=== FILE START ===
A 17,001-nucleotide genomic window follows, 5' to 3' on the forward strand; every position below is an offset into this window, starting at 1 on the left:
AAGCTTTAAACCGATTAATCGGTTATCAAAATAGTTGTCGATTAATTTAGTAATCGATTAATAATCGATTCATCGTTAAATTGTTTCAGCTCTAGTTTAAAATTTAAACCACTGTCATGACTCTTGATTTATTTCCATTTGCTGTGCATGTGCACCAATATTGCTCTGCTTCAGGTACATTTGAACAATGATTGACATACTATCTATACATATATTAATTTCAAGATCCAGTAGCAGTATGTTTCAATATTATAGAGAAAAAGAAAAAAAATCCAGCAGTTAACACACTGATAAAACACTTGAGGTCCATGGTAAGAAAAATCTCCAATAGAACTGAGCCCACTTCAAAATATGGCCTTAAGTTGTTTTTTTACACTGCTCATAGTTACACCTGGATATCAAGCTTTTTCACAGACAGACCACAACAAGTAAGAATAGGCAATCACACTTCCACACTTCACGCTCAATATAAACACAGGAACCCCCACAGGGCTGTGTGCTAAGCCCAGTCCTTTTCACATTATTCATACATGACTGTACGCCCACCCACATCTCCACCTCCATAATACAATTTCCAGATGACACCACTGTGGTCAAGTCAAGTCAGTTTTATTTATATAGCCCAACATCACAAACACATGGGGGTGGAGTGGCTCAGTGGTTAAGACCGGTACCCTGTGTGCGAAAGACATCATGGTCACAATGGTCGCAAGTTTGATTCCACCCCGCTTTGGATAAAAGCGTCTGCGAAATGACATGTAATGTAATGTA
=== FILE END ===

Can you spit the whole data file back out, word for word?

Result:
A 17,001-nucleotide genomic window follows, 5' to 3' on the forward strand; every position below is an offset into this window, starting at 1 on the left:
AAGCTTTAAACCGATTAATCGGTTATCAAAATAGTTGTCGATTAATTTAGTAATCGATTAATAATCGATTCATCGTTAAATTGTTTCAGCTCTAGTTTAAAATTTAAACCACTGTCATGACTCTTGATTTATTTCCATTTGCTGTGCATGTGCACCAATATTGCTCTGCTTCAGGTACATTTGAACAATGATTGACATACTATCTATACATATATTAATTTCAAGATCCAGTAGCAGTATGTTTCAATATTATAGAGAAAAAGAAAAAAAATCCAGCAGTTAACACACTGATAAAACACTTGAGGTCCATGGTAAGAAAAATCTCCAATAGAACTGAGCCCACTTCAAAATATGGCCTTAAGTTGTTTTTTTACACTGCTCATAGTTACACCTGGATATCAAGCTTTTTCACAGACAGACCACAACAAGTAAGAATAGGCAATCACACTTCCACACTTCACGCTCAATATAAACACAGGAACCCCCACAGGGCTGTGTGCTAAGCCCAGTCCTTTTCACATTATTCATACATGACTGTACGCCCACCCACATCTCCACCTCCATAATACAATTTCCAGATGACACCACTGTGGTCAAGTCAAGTCAGTTTTATTTATATAGCCCAACATCACAAACACATGGGGGTGGAGTGGCTCAGTGGTTAAGACCGGTACCCTGTGTGCGAAAGACATCATGGTCACAATGGTCGCAAGTTTGATTCCACCCCGCTTTGGATAAAAGCGTCTGCGAAATGACATGTAATGTAATGTA